The irony of my life is that, in the late 1980s, I wrote about the macroeconomic crisis to come, but I was at the epicentre trying to manage it when it surfaced (in 1990-91). If I had any association with the government, starting 2009, I would heard these alarm bells. For one, I would have begun to act on accelerating rates of inflation. For another, I would have done something to ensure that the balance of trade deficit, hence the current account deficit, did not climb to these unsustainable levels. These problems did not surface overnight. For more than three years now, inflation has been gathering momentum and the balance of trade deficit has been rapidly ballooning.
Why hasn’t the UPA been able to tackle persistent and high inflation for the past three years?
I think that both the diagnosis and the prescription of the government on inflation has been wrong. The government has simply raised interest rates time and time again. This has ended up stifling domestic investment. But it has done nothing to combat inflation. Hiking interest rates would moderate inflation if rising prices are driven by excess liquidity. But when inflation is driven by supply-demand imbalances, adverse expectations, or segmented markets, monetary policy cannot address the problem. It is no surprise that it has not. Indeed, theory and experience both suggest that, beyond a point, raising interest rates does not combat inflation, just as lowering interest rates cannot stimulate investment. The persistent inflation has hurt people most of whom do not have index linked incomes. Come election time, this resentment will translate into a protest by voters against incumbent governments, wherever they are, because people hold governments accountable for inflation. The real problem now lies in the credibility of the government, now much diminished, because that is what shapes confidence, perceptions, and expectations. It is possible—although as a citizen I sincerely hope it does not happen—that markets might decide, without waiting for the people to decide at election time. If a macro-economic crisis does surface before the election, then markets would have decided on the economic performance of the government even before the people have had an opportunity to do so.
So you feel the crisis could re-appear…?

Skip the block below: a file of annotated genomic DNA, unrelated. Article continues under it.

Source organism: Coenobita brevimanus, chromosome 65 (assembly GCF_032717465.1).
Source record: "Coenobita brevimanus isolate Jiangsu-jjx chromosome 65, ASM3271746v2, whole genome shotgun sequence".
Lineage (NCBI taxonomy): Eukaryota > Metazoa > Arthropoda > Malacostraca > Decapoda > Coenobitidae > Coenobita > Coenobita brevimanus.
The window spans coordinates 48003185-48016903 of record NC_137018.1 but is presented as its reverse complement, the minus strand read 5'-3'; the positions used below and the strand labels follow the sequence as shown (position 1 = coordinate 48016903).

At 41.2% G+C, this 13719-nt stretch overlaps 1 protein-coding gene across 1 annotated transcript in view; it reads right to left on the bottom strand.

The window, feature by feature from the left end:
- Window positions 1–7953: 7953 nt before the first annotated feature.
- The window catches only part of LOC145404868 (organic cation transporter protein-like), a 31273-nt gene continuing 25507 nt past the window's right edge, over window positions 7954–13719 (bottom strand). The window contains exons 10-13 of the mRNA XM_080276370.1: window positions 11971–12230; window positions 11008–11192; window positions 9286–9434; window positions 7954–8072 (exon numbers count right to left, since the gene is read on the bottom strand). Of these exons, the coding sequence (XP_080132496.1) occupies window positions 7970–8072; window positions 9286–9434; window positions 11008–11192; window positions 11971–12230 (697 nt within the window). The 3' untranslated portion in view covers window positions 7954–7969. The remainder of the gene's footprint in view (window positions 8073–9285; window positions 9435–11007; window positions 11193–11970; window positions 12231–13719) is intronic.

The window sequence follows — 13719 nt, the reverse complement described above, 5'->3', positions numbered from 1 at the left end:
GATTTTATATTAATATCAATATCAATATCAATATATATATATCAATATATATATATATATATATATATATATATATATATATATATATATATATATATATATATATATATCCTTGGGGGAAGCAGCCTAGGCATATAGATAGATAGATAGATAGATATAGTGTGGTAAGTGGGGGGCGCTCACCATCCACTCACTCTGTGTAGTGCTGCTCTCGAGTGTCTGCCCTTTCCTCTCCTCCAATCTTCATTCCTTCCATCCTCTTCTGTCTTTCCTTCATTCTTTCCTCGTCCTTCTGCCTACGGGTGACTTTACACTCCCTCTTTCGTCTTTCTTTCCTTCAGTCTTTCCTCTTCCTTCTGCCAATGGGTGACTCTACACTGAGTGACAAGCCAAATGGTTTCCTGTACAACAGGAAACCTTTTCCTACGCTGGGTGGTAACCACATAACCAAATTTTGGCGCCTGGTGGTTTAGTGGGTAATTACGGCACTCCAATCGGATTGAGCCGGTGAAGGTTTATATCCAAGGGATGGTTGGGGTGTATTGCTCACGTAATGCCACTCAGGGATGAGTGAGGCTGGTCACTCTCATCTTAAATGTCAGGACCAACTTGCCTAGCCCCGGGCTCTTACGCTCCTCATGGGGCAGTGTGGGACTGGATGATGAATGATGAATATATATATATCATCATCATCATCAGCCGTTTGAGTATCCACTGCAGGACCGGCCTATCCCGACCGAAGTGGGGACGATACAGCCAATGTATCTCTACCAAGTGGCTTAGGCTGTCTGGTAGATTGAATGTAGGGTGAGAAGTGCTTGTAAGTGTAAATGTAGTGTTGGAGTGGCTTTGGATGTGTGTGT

It is possible. It serves no purpose to be alarmist. Yet, it is important to be a realist. I do not see any evidence of a real turnaround, at least so far, on any of the criteria—trade deficit, current account deficit, inflation, savings, investment or growth—that shape underlying fundamentals. The only silver lining is the good monsoon. The paradox is the skyrocketing prices of food in what seems to be an abundant monsoon. The depreciation of the rupee is going to compound the problem. Imports are 25 per cent of GDP so that a 10 percent depreciation directly pushes up the wholesale price index by 2.5 percentage points, while indirect pass-through effects could add a further 1 plus percentage points.
Shifting tracks, what is your view on Raghuram Rajan’s statement on recasting norms for allowing international banks to buy Indian ones?
My view is clear. I am opposed to it. I would wish to exercise strategic control in the banking sector as it has a critical strategic importance in countries that are latecomers to industrialization. Evidence available for the past ten years, which reveals a significant decline in the share of manufacturing in GDP and in employment, suggests that there is a danger of de-industrialization in India. I would argue that the time has come for India to think of strategic industrial, trade and technology policies. There is no country that has industrialized without strategic forms of intervention. The fetishism about liberalization is overdone. It is a means of increasing the degree of competition in the economy. But its pace and sequence must be calibrated. We cannot lose sight of the ends. Industrialization is an imperative because that is our potential comparative advantage.
What is your view on the corruption scandals around the allocation of scarce natural assets?
As a concerned citizen, I can only express anguish and anger at such a blatant sharing of the spoils between the state and some corporate entities. The metaphor , crony-capitalism, is an apt description. Public Private Partnerships (PPPs) are just rhetoric. For one, there is so little progress. For another, it might simply socialize the costs and privatize the benefits. Where is it going to lead us, say in infrastructure?
Finally, where do you weigh in on the Amartya Sen versus Jagdish Bhagwati debate?
I followed the debate, but it is a red herring that poses false dilemmas. Both are concerned with outcomes—growth or equity—but neither is concerned with processes, which requires thinking about transition paths or journeys to the destination. Most importantly, we need growth with equity. Is it possible for us to promote growth when you have a State that is incapable of regulation? Similarly, is it possible for a state that cannot deliver even basic public services to implement good redistribution programmes? Efficient markets need effective governments.
A shorter, edited version of this interview appears in print